Performance skills and passion are useful if you work in an auction house; you should also be good with numbers

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Photo: Edmond So
An auctioneer runs auctions, selling things at public sales. The most famous auctions are of art, but auctioneers can also sell antiques, property, wine, industrial equipment and even livestock.

Young Post meets Elaine Kwok, who works as an auctioneer for renowned art auction house, Christie's.


You need to be good with numbers since you have to deal with large amounts of money very fast.

You should be a confident and entertaining public speaker.

You need to be able to think on your feet, and handle pressure. Many things can happen at the same time during a sale and you need to be on top of the situation.

Speaking more than one language is an advantage, especially in Hong Kong where Chinese is becoming as important as English in this business. Kwok says it makes a big difference if you can look a buyer in the eyes and tell him in his mother tongue "last chance no regret".

Of course, a keen interest in the goods you are auctioning is crucial.


A bachelor's degree in the area you would like to specialise in is advisable. If it is art, an art history degree is essential -Chinese University offers a good art history degree. Kwok studied both business and art history, and says both were good training for auctioneering.

You can even study at some of the famous auction houses. Christie's Education offers undergraduate and post-graduate degrees in London and New York.

There are various ways to learn auctioneering techniques. Kwok went through in-house training for two years. She met regularly with the head of Christie's auctions to practise and hone her skills. She also attended many auctions to learn the different styles auctioneers use.

Another way is to attend short training courses at auction schools, which are based mainly in the US, but also can be found in Australia and South Africa. Such programmes help you improve your public speaking skills and learn auctioneering jargon.


People working as full-time auctioneers are paid for each job they do. They earn a commission on the items they sell. The commission varies depending on the value of the item, and the experience and reputation of the auctioneer. Being an auctioneer can be quite lucrative as soon as you are well established in your speciality, but earnings are unlikely to be steady.

Work prospects

Once you are trained, you can work on lower-value sales. Kwok said her first sale was terrifying, but now she has had more experience, she really enjoys it. She is more comfortable with the numerical side and can spot bidders easily.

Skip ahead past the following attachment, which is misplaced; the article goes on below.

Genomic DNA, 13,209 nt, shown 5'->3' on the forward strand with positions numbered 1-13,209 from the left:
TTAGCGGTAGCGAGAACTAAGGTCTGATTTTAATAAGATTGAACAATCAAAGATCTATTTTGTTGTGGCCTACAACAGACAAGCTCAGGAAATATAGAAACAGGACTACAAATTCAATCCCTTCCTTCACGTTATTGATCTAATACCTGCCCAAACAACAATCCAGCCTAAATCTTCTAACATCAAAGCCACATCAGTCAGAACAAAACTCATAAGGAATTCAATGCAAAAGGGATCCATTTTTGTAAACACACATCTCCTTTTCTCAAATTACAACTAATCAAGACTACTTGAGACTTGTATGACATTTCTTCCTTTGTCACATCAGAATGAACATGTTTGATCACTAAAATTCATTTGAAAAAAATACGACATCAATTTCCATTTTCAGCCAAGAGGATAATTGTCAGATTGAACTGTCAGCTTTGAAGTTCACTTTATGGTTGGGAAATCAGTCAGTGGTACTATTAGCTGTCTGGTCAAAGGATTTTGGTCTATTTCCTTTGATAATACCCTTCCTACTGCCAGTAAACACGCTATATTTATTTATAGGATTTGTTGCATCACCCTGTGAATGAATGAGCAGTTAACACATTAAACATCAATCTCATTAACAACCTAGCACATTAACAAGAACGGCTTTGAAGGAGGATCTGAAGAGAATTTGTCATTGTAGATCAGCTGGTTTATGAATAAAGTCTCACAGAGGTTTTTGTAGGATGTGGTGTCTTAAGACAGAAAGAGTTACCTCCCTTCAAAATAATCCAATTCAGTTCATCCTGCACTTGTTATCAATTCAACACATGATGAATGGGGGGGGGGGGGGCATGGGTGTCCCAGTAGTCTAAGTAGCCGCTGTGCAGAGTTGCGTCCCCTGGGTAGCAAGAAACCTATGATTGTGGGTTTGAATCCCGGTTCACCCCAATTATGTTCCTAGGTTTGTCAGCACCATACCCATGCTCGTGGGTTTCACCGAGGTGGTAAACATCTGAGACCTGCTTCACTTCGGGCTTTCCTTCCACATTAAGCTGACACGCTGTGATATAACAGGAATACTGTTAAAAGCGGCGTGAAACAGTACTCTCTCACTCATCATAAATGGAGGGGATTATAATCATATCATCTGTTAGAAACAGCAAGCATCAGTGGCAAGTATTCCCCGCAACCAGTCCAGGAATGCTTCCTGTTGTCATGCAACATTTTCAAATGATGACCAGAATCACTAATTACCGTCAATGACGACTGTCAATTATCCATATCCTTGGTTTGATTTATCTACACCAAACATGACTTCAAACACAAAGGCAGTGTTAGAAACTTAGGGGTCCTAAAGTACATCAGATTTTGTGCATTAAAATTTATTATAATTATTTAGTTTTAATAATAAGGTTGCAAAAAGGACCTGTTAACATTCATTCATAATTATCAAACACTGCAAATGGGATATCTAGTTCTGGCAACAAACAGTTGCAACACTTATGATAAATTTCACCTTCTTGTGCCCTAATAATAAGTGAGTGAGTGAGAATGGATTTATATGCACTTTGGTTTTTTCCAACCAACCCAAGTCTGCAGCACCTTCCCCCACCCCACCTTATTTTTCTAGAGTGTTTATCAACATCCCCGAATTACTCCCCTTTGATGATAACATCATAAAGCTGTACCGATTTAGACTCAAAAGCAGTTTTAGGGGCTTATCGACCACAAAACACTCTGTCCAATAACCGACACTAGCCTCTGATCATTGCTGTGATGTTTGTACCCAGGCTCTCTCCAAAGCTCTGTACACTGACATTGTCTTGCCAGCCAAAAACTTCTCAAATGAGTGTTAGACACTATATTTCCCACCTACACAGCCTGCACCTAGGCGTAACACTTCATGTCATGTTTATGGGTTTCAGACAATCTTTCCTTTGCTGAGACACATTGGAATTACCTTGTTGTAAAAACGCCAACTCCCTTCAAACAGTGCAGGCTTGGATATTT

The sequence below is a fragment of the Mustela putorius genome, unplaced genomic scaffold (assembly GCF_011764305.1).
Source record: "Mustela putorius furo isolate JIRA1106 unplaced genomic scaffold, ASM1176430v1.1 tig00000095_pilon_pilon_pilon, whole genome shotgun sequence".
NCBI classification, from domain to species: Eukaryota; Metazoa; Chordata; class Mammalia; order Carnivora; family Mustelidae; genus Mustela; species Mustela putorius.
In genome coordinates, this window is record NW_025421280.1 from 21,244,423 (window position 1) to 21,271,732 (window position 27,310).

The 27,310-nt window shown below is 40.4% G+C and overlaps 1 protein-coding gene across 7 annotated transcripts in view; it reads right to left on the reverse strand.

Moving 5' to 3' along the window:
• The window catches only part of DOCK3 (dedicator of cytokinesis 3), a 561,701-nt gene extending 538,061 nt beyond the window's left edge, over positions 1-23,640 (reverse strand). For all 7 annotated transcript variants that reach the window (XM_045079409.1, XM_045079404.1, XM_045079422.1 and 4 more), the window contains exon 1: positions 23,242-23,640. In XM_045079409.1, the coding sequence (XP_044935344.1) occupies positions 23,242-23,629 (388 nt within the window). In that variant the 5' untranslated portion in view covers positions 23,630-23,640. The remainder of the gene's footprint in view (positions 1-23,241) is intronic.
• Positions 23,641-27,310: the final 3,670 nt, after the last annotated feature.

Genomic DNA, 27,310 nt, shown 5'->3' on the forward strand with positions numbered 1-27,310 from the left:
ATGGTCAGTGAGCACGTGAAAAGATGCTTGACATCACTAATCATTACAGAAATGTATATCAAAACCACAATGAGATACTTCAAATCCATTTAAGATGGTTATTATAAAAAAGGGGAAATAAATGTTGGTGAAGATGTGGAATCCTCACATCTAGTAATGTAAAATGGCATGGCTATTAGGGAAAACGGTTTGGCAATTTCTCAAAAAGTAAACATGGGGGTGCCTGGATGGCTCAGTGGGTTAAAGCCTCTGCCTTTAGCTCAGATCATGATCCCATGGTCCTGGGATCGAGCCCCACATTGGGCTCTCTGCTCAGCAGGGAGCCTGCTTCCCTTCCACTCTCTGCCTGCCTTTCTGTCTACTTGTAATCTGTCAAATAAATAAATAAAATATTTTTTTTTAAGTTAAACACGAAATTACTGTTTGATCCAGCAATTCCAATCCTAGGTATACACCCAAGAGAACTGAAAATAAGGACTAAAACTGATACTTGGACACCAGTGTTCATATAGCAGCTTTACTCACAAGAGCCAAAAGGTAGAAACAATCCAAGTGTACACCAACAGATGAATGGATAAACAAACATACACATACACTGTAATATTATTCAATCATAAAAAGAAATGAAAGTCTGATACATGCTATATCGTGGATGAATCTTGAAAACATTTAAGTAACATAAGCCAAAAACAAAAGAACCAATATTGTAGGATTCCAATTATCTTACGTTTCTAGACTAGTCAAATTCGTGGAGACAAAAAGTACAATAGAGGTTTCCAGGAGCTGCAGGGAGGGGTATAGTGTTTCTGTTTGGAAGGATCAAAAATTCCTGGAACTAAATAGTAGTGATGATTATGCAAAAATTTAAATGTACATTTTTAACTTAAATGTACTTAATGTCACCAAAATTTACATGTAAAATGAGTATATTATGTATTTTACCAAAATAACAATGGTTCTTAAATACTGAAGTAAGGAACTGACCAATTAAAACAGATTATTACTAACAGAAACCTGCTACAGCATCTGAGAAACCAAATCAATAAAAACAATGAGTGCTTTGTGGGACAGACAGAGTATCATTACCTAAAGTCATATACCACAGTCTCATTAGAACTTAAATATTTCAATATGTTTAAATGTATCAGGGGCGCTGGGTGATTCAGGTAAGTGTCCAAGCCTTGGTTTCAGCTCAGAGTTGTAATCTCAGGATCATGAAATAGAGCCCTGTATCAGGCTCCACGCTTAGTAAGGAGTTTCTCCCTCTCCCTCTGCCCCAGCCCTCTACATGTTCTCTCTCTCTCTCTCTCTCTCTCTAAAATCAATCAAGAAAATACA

On average, Kwok works on two sales a month. But there are no rules: there could be four one month and none the next. She also has to travel for some of them.

Like many art auctioneers, Kwok does not work as an auctioneer full-time. Her "day job" is business manager for Christie's President's Office and Jewellery Department. Auctioneering is just one aspect of her work. It helps build a reputation, but she doesn't receive commission on the sales she auctions.

A full-time auctioneer is in charge of every aspect of the sale. They need to source the items, photograph them, do research and write a catalogue about them, exhibit the items and promote the sale. They also need to organise previews and meetings with interested parties.

Long-term prospects

For now, Kwok deals with watches and wines, but as she gains more experience, she will start dealing with higher-value sales, such as jewels and art.

Where to apply

Send your reume to auction houses. You will start as auctioneer assistant in some houses, and interns in others. Every May and November, Christie's hires exhibition viewing assistants to help with big sales. Kwok also interned at Sotheby's, another famous auction house, while at university. Some apply to join a house after an internship.

A day at work

There are four ways to take a bid at Christie's: in person, as an absentee bid (before the sale, clients specify the maximum amount they are willing to spend and this amount is recorded in the auctioneer's book), by phone or online via Christie's Live (the sale is broadcast live online).

The auctioneer must be aware of the reserve. This is the minimum price the item can be sold for.

On the day of a sale, Kwok arrives early to look at the auction book, absentee bids and reserves. During the sale, Kwok has to stay alert and take all bids into account.

It is the auctioneer's job to make the sale entertaining. "It's as much about how you look as it is about how you sound" she says. Gestures and facial expressions matter.

Kwok says being on the podium is very exciting. But she also says it's a very tiring job, and you need a lot of stamina and energy.



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